Lonely in a crowded room
A room full of people, and I’m trapped in the middle.

Loneliness is often viewed as this state of being physically alone. For me, loneliness is being surrounded by people that you love, and that love you, and yet you feel alone. I’ve felt alone a lot. Sometimes I’m sitting with my friends, laughing at a joke when all of a sudden, my heart sinks, my social battery dies, and I realize that I’d like to be anywhere but there. And in those moments, I think, “I do not feel comfortable enough to share how I feel with anyone around me.” So, I get up, say goodbye to everyone, and watch their mouths tug at frowns as I leave.

I have a handful of the most wonderful people in my life. Individuals who tell me they love me, and who gasp in excitement the second they see me in the halls. They are people who tell me they’re desperate to hear about my highs and lows, and who offer their message box to rant. But, I’m simply unable to open my mouth. It’s as if there’s a zipper with a lock on my mouth, and I can’t find the words or tone to express my feelings without also completely minimizing my struggles. 

Occasionally, I do talk about some of the sadder things in life, and for the past couple months, I’ve been opening up. But the loneliness is growing again, and I understand that the sadness will come in waves, just as happiness does. 

Last winter, I felt terribly alone. I’d lie to my family and say I was going to sleep when in reality, I would go to my room, turn on the fan so no one could hear me, and simply sob until I couldn’t anymore. My anxiety ran rampant, my self-loathing extreme, and my insecurities raged. I turned to counselling offered by the university and quickly gathered how little expertise these professionals actually had.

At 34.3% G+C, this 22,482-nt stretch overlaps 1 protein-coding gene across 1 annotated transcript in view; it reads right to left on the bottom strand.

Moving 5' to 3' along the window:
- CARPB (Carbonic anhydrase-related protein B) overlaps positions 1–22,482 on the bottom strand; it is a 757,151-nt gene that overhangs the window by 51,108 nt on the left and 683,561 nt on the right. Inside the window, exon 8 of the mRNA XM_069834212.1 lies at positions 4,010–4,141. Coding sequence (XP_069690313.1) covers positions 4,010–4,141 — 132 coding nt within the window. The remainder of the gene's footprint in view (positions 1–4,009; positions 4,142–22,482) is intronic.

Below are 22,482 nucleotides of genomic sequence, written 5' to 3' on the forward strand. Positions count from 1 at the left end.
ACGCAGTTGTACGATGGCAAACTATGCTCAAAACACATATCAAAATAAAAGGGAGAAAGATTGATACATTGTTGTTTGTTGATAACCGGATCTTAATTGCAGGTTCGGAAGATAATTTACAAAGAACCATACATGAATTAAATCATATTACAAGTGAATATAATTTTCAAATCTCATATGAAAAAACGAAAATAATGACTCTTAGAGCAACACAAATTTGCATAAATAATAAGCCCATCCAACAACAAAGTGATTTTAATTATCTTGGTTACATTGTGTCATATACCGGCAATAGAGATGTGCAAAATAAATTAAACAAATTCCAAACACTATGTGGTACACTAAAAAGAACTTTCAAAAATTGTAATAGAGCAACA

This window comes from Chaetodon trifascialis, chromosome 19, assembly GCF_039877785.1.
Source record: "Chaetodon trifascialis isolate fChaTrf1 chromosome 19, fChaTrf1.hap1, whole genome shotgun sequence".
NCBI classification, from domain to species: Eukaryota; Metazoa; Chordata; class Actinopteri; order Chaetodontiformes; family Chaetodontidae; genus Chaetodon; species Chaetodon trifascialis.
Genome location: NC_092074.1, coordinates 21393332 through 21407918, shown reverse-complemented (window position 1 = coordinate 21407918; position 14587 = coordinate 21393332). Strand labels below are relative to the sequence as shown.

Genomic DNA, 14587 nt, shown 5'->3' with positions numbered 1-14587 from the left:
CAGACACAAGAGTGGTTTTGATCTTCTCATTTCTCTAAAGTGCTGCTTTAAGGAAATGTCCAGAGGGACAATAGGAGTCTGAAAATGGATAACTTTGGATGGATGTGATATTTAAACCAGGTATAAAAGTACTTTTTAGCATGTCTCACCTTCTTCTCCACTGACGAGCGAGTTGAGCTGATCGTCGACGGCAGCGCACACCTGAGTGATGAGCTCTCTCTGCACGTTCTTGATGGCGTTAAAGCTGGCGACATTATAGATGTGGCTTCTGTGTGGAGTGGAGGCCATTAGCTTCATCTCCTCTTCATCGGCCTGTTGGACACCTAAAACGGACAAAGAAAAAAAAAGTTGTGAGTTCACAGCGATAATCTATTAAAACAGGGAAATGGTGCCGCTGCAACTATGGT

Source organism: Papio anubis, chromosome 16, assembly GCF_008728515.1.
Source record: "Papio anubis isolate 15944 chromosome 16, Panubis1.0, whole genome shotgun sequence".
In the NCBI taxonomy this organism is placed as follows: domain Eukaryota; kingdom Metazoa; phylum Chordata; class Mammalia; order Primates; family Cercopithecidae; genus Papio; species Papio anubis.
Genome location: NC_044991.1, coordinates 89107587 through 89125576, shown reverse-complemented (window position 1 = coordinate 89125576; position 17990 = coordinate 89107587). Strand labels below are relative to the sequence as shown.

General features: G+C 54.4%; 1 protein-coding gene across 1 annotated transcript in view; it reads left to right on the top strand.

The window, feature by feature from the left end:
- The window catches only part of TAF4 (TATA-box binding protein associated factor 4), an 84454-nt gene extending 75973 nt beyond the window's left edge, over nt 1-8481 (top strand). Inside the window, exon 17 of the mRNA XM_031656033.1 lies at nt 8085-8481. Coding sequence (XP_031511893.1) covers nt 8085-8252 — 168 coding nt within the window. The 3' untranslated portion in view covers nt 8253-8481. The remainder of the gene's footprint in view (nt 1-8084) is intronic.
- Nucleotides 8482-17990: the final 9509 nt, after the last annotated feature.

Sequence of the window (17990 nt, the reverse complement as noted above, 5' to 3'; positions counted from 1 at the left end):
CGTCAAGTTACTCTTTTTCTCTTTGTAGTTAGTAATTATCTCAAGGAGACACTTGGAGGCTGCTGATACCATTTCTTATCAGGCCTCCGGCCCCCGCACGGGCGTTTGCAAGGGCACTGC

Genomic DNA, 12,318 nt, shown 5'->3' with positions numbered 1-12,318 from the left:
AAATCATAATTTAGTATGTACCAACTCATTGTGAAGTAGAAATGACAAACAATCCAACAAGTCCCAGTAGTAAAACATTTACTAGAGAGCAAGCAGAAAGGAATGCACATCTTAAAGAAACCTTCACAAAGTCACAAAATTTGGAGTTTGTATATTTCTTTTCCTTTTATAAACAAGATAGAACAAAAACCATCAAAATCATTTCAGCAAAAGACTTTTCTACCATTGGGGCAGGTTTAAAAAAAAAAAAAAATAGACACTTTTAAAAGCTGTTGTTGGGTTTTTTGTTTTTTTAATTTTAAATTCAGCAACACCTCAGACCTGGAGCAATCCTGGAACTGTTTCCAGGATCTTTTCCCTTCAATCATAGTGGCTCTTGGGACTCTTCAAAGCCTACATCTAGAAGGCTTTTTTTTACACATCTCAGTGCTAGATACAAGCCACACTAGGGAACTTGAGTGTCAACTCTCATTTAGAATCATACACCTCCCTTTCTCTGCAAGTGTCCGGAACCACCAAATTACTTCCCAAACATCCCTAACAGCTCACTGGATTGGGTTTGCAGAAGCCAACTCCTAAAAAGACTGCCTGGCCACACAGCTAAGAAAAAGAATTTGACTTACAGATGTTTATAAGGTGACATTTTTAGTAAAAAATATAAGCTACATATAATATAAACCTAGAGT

In truth, I liked my counsellor, and it was because she just listened to me—not because of her “methods.” I didn’t feel bad venting about everything upsetting me because I knew she was getting paid to listen to me—it was her job. She told me, after a few sessions, that I didn’t need counselling. She told me I was “an intuitive and intelligent girl” who figured her own problems out. I beamed at her compliments but am now hesitant to seek counselling again because she’s right. I don’t need it. But I do want it. I liked how she had to listen to me. I liked that it was her job to listen. I felt less lonely. 

I’m easy to please, except when it comes to my personal life. Sick of hearing “you’ll be fine” and “don’t worry, you got this,” I eventually stopped confiding in people. I needed to avoid the “just move on” and “why don’t you journal?” because it felt like people didn’t care enough to truly think about empathy. Meanwhile, I sat there and put their worries before mine, just to make sure they never had to feel the way I did. 

So, I’m not lonely in the physical sense—not in the slightest. But I do feel lonely every once in a while, as I try to sacrifice for others while caring for myself. I’ve gotten better at this. I had fun in my second semester of third year and cared so little of what everyone thought of me. But I know that I am someone who needs and wants above average empathy, and I understand that not everyone has this—which is why I want people to know I can offer it. 

I don’t always feel lonely. But I’ve realized that I’ve felt the loneliest when I needed someone to care in the way I know best. I haven’t needed that for a long time, but now I do. Still, I’ve learned that “protecting my peace” means to avoid sharing what disrupts it. And while I feel intense frustration for holding it, that feeling beats thinking no one cares to truly listen. 

Changing Leaves Columnist (Volume 49); Managing Editor (May–November, Volume 49) — Aia is a fourth-year student studying Psychology and completing a double minor in French and Philosophy. She became a Staff Writer for The Medium in the 2021-2022 publishing year and was determined the team couldn’t get rid of her so soon. In her spare time, she can be found café hopping in the hopes to find the best iced chai in the GTA, writing her weirdly complex thoughts down in her notes app, or taking a million pictures a day of her friends. Aia hopes that students find The Medium and feel the sense of belonging she has felt. You can connect with Aia on Linkedin.


Your email address will not be published. Required fields are marked *